Thursday, August 6, 2020

There is no need to change our current electoral system

Senior opposition figures talk openly about changing the current electoral system of First Past the Post in favour of Proportional Representation.

They talk of how flawed the current system is. 

Those among them claiming to be more sophisticated refer vaguely to a hybrid system.

Ironically, they like to invoke Lesotho as a reference point why Botswana should likewise change its system.

Forget about security issues, Proportional Representation in Lesotho has not brought about political stability.

To the contrary, Lesotho has over the last few years degenerated into political instability, which feeds into security issues.

As we speak, Lesotho is in flames.

In South Africa, political parties are almost united in their calls for change away from Proportional Representation.

They all cite Botswana’s electoral system as a beacon of fairness to the voter.

To our opposition, the fact that Botswana Democratic Party got less than 50 percent share of the popular vote and went on to get around 70 percent of seats in parliament is prima facie evidence of why the current system is broken, and should be abolished and replaced with Proportional Representation.

That at least is what they say publicly.

What they do not say, is that a change of Government is disproportionately harder to achieve under the current system, especially when you have a large constituencies.

Top of their wishlist is attaining power. And they are coming up with all sorts of short-term reasons to advance that cause, not caring much if along the way they discredit themselves. 

It is an open secret that compared to their ruling party counterparts, a good number of opposition leaders are workshy. Their instincts are with

getting state power. And not what they will with it after they get it.

If love for power has been one of the most defining attributes of our opposition, the general conduct of their key functionaries and strategists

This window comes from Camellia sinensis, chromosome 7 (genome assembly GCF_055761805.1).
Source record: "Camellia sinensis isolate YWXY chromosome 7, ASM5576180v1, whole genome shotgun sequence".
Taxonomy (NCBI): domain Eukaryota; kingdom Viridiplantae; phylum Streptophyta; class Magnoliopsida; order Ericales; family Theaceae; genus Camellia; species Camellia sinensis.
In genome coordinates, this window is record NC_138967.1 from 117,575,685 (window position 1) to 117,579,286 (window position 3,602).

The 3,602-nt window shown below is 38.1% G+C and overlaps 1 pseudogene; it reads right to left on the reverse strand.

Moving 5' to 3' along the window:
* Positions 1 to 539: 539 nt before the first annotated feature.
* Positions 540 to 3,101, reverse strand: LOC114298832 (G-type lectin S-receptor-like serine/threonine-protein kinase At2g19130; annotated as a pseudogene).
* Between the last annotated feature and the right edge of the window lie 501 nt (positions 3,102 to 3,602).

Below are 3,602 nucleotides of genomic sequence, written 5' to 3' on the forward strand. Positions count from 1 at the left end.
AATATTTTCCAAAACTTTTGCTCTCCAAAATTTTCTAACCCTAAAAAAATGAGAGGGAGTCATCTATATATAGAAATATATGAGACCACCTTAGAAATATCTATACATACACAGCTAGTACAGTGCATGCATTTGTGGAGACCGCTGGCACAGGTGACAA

have has generally hinted at people who do not know where to start if they really want that power.

They spend more and more time in Gaborone, addressing press conferences and writing press releases and less time in the rural areas where there is a

majority of constituencies that one has to win if they are attain or retain state power under the current electoral system.

If there is one serious fault about Botswana’s current electoral system, it has to be its definitive winner-takes-all bent.

Other than that it is by far much better than what our hasty comrades at opposition are calling for.

Proportional Representation by its nature gives too much power to political parties and also to party bosses.

Accordingly, it follows that such a system takes away power from the voter.

In a democracy, anything that takes away power from a voter, only to give it to a political party boss cannot be a good thing, much less in our case where politicians lack public credibility and are across the board, invariably averse to public scrutiny and public accountability.

Because Botswana’s current system is constituency based there is no party list. Every candidate is assessed on their unique strengths and attributes.

Thus the system allows the voter an ability to assess and scrutinise their representative on individual merit.

Those who leave their constituents they win elections only to come back the day the next elections are called will be punished by way of rejection at the ballot box.

In Proportional Representation poor performers can always come back – either because they are near to the top of their party list or because they are somehow favoured by party bosses. 

In short Proportional Representation creates and rewards space between the voter and the elected official while current system discourages and penalizes the existence of any such space.

Sadly, this call for electoral reform is not only confined to opposition.

Some key BDP members, worried for a life in opposition are calling for it.

It’s all about self-preservation rather than advancing the interest of the voter.

In his 22-point blueprint, electoral reform featured heavily and ultimately won the current BDP Secretary General, Botsalo Ntuane a path to that position.

The nation should resist this opportunistic political grandstanding that all of a sudden seems to be uniting these two otherwise opposing sides.


Read this week's paper

Sunday Standard August 2 – 8

Digital copy of Sunday Standard issue of August 2 - 8, 2020.